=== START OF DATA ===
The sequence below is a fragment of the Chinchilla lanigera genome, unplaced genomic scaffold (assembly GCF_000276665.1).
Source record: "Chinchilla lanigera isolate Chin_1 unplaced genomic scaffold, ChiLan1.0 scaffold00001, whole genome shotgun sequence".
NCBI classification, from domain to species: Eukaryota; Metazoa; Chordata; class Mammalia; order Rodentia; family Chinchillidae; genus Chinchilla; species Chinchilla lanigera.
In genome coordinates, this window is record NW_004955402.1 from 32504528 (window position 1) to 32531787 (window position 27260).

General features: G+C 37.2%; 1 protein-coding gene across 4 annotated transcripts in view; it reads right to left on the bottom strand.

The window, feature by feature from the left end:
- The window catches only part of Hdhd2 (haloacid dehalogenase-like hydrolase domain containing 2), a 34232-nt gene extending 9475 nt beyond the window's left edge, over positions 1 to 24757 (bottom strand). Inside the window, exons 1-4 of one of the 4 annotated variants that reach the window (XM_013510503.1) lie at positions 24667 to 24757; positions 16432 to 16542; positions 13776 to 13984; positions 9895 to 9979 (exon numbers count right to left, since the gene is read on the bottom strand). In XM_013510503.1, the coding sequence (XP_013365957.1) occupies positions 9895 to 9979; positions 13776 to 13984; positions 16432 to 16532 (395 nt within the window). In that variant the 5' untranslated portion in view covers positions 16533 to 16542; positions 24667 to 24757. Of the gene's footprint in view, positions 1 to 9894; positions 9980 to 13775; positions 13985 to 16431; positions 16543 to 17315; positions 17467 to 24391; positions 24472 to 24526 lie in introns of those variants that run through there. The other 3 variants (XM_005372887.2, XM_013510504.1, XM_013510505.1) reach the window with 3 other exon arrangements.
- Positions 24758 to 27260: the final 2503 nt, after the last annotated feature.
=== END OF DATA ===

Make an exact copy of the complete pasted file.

The sequence below is a fragment of the Chinchilla lanigera genome, unplaced genomic scaffold (assembly GCF_000276665.1).
Source record: "Chinchilla lanigera isolate Chin_1 unplaced genomic scaffold, ChiLan1.0 scaffold00001, whole genome shotgun sequence".
NCBI classification, from domain to species: Eukaryota; Metazoa; Chordata; class Mammalia; order Rodentia; family Chinchillidae; genus Chinchilla; species Chinchilla lanigera.
In genome coordinates, this window is record NW_004955402.1 from 32504528 (window position 1) to 32531787 (window position 27260).

General features: G+C 37.2%; 1 protein-coding gene across 4 annotated transcripts in view; it reads right to left on the bottom strand.

The window, feature by feature from the left end:
- The window catches only part of Hdhd2 (haloacid dehalogenase-like hydrolase domain containing 2), a 34232-nt gene extending 9475 nt beyond the window's left edge, over positions 1 to 24757 (bottom strand). Inside the window, exons 1-4 of one of the 4 annotated variants that reach the window (XM_013510503.1) lie at positions 24667 to 24757; positions 16432 to 16542; positions 13776 to 13984; positions 9895 to 9979 (exon numbers count right to left, since the gene is read on the bottom strand). In XM_013510503.1, the coding sequence (XP_013365957.1) occupies positions 9895 to 9979; positions 13776 to 13984; positions 16432 to 16532 (395 nt within the window). In that variant the 5' untranslated portion in view covers positions 16533 to 16542; positions 24667 to 24757. Of the gene's footprint in view, positions 1 to 9894; positions 9980 to 13775; positions 13985 to 16431; positions 16543 to 17315; positions 17467 to 24391; positions 24472 to 24526 lie in introns of those variants that run through there. The other 3 variants (XM_005372887.2, XM_013510504.1, XM_013510505.1) reach the window with 3 other exon arrangements.
- Positions 24758 to 27260: the final 2503 nt, after the last annotated feature.